The Nomenclature of Small Things by Lynn PedersenThe Nomenclature of Small Things by Lynn Pedersen

The Nomenclature of Small Things

byLynn Pedersen

Paperback | February 3, 2016

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New Poetry
LYNN PEDERSEN’S poems have appeared in numerous journals and anthologies, including New England Review, Ecotone, Southern Poetry Review, Borderlands, and Other Countries: Poets Rewiring History. She is the author of two chapbooks, Tiktaalik, Adieu and Theories of Rain. A graduate of the Vermont College of Fine Arts, she lives in Atlant...
Title:The Nomenclature of Small ThingsFormat:PaperbackDimensions:80 pages, 8 × 5 × 0.68 inPublished:February 3, 2016Publisher:Carnegie Mellon University PressLanguage:English

The following ISBNs are associated with this title:

ISBN - 10:0887486096

ISBN - 13:9780887486098

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Table of Contents

Catalog IThe Infinite Density of Grief
The Birth of Superstition
Nomenclature: The First Day
Eve Paints the Apple Tree
The Sterility of Numbers
How to Speak Nineteenth Century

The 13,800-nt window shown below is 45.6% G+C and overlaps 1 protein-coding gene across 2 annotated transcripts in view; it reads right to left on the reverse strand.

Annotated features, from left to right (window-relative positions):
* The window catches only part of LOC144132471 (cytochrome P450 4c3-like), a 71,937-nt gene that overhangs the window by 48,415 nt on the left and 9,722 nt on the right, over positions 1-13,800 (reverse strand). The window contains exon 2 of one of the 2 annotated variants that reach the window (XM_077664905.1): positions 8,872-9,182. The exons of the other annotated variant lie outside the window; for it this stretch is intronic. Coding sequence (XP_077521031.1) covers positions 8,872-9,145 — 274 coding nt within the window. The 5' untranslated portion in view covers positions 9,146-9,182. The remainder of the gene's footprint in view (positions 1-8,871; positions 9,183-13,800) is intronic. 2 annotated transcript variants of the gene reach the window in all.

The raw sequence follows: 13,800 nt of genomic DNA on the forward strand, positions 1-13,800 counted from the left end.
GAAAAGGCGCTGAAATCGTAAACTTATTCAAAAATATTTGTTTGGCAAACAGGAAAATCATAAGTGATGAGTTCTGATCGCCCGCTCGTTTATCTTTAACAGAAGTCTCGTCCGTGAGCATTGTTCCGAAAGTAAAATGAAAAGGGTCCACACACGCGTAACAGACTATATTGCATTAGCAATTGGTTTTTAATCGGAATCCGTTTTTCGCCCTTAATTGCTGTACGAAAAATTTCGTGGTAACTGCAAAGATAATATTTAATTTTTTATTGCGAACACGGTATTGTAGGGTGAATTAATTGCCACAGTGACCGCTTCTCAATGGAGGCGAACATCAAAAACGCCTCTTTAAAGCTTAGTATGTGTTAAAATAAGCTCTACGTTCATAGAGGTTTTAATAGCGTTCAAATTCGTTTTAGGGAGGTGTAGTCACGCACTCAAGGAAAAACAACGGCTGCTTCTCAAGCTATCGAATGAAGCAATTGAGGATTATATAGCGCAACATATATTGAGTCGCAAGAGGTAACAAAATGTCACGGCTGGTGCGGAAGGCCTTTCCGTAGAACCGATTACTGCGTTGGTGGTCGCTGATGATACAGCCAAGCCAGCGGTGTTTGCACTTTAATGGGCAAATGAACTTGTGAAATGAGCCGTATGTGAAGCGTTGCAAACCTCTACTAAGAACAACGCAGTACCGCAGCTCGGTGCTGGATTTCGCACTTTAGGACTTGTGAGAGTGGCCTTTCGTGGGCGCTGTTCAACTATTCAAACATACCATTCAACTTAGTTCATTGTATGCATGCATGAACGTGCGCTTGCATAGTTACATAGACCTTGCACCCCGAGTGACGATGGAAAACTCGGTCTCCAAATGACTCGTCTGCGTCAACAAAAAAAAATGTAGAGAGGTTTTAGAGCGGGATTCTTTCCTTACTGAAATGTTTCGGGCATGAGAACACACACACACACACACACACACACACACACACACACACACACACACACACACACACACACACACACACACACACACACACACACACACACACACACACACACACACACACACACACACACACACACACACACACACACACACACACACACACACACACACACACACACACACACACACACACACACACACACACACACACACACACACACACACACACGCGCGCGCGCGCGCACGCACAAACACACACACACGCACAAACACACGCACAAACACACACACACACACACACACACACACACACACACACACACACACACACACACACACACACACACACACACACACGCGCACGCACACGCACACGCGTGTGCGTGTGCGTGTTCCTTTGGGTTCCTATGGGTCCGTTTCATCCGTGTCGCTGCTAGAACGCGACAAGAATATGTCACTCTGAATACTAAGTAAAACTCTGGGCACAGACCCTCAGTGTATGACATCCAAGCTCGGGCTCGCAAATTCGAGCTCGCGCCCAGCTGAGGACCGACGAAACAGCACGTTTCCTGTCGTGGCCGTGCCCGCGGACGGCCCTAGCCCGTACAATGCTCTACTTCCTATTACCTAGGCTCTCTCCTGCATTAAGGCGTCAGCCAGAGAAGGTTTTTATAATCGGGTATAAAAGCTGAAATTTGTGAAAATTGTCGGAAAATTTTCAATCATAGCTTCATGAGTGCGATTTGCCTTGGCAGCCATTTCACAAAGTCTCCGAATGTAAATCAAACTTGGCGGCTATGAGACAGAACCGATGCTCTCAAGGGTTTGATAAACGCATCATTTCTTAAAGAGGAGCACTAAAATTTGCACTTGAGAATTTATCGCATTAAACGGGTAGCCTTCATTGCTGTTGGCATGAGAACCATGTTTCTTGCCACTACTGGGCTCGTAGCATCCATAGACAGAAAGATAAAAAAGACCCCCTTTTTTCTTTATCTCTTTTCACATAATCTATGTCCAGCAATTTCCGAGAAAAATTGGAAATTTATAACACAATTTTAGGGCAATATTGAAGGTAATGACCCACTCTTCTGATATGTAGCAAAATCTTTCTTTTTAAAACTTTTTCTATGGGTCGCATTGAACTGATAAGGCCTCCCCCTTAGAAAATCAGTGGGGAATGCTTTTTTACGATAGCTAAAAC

A Catalog of What We’re Not Meant to See
The Rift
Isaac Newton Waits Out the Plague
Wilson’s Warbler
The Mier Expedition: The Drawing of the Black Bean by Frederic Remington (1896)
How to Move Away
Something About DarwinCatalog II.Begin
After Seven Months, Alaskans Begin to Bury Their Dead
A Brief History of the Passenger Pigeon
Found Poem: Sir Hamon L’Estrange Gives the Only Documented Account of a Living Dodo in Britain, 1638
What the Frog’s Eye Tells the Frog’s Brain
I Hate Darwin
Horse Latitudes
Grief and Geometry
What Is Still, What Is MovingCatalog III.The Classification of Impermanence
The Second Son
Still Life
My Grandmother Peels Apples for Sauce
Why We Speak English
The Quick of Things
Selling Skies at the Soho Bazaar, 1790
At Forty
Darwin’s Twin Sister
Sugar in Space
On Reading About the Illness and Death of Darwin’s Daughter Annie
A Way with Words

Editorial Reviews

“Here are poems quietly wise, beautiful, beguiling, and enriched by the peculiarities and spectacularities of science. Guiding them is a poet tough-skinned but tenderhearted. In giving accounts of a wide array of ALIVE-in-our-world, Lynn Pedersen’s poems shimmer. And among the multitudes of creatures, we find grief to be but another animal ““that can depart and return with a soft shudder of feathers.”” These are poems to savor and/or devour.—Nance Van Winckel